The Rake Travel Journal: Paris Edition with Richard Biedul

The Rake Travel Journal is our new monthly editorial series that delves into the cities from the people that know them. We’re delighted to open our series with the insight from long-time friend of The Rake, Richard Biedul.
  • fashion director Melissa Jane Tarling

  • by Freddie Anderson

  • photography Brandon Hinton

Richard wears: Red slubbed wool unstructured single-breasted jacket, brown, blue and red macro square print tie, both Edward Sexton at The Rake; shirt and trousers, models own.

Paris, the “City of Light” has and continues to be a lantern of inspiration for artists. It has been ‘the’ habitat that has fostered the most noteworthy relationships between muse and artist in history. It is still celebrated for its iconic landmarks, but beneath the surface in Paris, there is a cache of skilled artisans and independent shops, that take you to a bygone era. Visiting for the weekend, it is tricky to get to the root of the romance. It is why for our first editorial feature in The Rake Travel Journal – our new monthly series we have sought the insight from a frequent visitor, and one of the iconic figureheads of menswear, Richard Biedul.

Your pathway into the upper echelons of menswear has been unconventional. What sparked the beginning of this enthralling journey, and what were those early days like?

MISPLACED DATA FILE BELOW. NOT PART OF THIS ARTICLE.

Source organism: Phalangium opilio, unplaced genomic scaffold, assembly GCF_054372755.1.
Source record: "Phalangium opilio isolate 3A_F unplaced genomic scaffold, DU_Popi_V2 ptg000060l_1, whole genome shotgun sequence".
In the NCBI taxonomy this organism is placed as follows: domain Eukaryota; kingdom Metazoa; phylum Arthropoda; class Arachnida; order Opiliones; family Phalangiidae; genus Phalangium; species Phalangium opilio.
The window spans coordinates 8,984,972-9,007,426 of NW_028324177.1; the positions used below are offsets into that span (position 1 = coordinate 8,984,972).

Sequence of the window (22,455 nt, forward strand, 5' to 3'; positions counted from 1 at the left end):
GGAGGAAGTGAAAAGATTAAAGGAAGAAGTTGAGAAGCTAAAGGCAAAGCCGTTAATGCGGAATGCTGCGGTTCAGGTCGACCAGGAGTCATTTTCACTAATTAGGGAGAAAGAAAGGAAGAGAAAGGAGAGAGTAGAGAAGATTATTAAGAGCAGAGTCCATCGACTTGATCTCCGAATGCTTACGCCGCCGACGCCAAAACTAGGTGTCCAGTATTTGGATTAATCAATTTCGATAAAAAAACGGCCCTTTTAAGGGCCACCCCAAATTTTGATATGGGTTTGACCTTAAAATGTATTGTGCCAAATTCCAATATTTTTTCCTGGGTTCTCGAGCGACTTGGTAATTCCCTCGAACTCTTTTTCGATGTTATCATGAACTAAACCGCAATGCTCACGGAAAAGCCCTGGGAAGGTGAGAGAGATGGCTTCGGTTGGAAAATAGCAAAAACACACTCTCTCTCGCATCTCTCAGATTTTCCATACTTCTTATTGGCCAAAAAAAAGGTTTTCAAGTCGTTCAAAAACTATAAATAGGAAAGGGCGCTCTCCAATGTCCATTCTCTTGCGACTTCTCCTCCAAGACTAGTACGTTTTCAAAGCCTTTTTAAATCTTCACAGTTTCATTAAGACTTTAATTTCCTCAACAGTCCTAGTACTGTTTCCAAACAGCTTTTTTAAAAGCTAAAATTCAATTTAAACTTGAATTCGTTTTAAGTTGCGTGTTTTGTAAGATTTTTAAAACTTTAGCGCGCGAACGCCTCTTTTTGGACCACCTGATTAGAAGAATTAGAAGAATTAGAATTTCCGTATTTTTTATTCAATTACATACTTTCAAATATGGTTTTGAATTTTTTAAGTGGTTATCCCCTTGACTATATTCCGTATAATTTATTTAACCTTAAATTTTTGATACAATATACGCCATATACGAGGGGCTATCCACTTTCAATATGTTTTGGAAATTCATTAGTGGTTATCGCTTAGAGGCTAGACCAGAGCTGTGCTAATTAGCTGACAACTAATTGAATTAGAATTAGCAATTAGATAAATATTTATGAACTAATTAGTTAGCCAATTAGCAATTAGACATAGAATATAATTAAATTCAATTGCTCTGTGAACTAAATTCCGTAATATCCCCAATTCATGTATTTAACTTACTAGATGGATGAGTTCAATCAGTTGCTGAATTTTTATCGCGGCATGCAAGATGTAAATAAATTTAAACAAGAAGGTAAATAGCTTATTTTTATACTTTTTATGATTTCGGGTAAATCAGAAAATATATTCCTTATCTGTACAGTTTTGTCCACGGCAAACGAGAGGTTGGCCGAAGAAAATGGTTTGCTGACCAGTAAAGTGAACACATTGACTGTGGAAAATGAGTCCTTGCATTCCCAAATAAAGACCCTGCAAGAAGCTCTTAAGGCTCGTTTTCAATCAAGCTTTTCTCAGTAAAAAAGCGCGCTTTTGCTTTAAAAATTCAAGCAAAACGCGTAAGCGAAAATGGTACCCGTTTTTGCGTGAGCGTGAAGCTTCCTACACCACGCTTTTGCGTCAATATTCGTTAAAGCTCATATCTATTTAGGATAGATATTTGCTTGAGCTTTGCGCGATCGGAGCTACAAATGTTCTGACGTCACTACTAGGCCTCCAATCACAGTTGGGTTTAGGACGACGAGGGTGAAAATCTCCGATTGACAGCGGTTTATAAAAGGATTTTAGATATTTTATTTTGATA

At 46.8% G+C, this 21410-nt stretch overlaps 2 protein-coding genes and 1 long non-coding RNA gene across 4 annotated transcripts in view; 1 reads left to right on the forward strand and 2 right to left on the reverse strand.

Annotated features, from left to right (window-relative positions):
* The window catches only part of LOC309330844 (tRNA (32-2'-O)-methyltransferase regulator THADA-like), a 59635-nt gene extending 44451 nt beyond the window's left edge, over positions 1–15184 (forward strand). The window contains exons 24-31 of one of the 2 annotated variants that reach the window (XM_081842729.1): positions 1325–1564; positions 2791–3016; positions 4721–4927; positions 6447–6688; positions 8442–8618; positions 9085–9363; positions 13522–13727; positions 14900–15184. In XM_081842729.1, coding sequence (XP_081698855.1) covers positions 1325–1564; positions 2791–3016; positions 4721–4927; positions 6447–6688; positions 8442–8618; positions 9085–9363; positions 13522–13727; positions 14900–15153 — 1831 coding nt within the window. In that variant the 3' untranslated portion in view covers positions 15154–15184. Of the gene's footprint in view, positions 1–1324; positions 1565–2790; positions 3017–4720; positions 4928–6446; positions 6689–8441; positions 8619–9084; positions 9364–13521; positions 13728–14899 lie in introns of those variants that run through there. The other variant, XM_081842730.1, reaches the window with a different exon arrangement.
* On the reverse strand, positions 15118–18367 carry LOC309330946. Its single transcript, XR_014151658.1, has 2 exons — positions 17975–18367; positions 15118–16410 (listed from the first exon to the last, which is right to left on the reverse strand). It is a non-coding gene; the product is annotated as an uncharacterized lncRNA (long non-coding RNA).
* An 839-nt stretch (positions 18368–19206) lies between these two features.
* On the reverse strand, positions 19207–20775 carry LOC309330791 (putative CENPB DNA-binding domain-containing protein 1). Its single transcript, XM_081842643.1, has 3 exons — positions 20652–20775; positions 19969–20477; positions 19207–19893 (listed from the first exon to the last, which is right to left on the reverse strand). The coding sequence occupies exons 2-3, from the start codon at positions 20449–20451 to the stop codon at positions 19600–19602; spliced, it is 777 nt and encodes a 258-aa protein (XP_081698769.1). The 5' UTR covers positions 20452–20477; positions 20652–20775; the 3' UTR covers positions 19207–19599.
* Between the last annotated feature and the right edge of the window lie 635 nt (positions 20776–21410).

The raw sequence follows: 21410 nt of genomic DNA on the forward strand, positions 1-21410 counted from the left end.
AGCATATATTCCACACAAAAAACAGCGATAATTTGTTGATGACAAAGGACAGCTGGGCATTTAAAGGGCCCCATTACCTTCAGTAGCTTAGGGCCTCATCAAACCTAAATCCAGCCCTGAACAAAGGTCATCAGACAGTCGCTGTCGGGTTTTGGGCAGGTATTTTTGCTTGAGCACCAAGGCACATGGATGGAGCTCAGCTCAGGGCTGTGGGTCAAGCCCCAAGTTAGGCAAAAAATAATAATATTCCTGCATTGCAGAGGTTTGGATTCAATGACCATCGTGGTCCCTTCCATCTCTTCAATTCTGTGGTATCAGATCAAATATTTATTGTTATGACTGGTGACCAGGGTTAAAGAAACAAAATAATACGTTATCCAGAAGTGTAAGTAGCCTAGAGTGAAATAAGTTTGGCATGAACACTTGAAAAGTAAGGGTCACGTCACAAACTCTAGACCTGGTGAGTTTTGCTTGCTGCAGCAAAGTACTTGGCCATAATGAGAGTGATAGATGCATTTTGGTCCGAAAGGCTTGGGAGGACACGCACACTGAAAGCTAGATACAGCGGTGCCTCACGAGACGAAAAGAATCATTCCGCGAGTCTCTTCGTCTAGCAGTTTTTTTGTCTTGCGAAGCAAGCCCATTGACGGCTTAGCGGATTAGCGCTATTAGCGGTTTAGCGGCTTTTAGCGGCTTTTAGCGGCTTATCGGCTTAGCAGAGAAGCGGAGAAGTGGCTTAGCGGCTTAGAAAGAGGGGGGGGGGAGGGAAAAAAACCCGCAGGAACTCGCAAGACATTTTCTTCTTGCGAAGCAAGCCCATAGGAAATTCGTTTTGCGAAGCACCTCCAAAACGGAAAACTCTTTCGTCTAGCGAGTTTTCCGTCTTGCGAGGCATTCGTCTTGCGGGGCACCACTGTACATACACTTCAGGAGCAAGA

Serendipity. A job in the fashion industry was never my planned vocation. In fact, it wasn’t even a career I had considered until a chance meeting in London one evening.

My childhood plan (which was, and had been being executed) was to work in The City as a solicitor. However, after an encounter with a model scout at a pub, I was persuaded to pose for some quick and simple Polaroids, which would change the course of my life. Little did I know when I said yes to an after-work drink – a week later I would be closing a show at London Fashion Week (for Oliver Spencer) and six months later, I would be moving to New York.

At the start, I never planned on making a career out of modelling. It was just something I thought I could do on the side. Something that wouldn’t take up too much time, and in all honesty something that probably wouldn’t go anywhere. But I was curious enough to give it a go and see what opportunities presented themselves. So after I closed Oliver Spencer’s show in London, I was invited by Jason Basmajian, then of Brioni to visit Milan and take part in their presentations and then by Alessandro Sartori to do the same in Paris for Berluti. We shot editorials, look-books and campaigns across Europe and before I knew it my annual leave had run out and the images were starting to be published. I had tried my hardest to keep my “side hustle” a secret from work, but when we confirmed main fashion for The Guardian I knew the jig was up – as it was the newspaper of choice at our firm. I had to tell my managing partner what I’d been up to. The next stage involved me scraping time off where I could, working overtime and on weekends to stay on top of my workload, but before I knew it I was unable to juggle the demands of both. I had to make a call and to this day, despite the ups and downs I don’t regret the path I chose.


    Freddie Anderson


    March 2022


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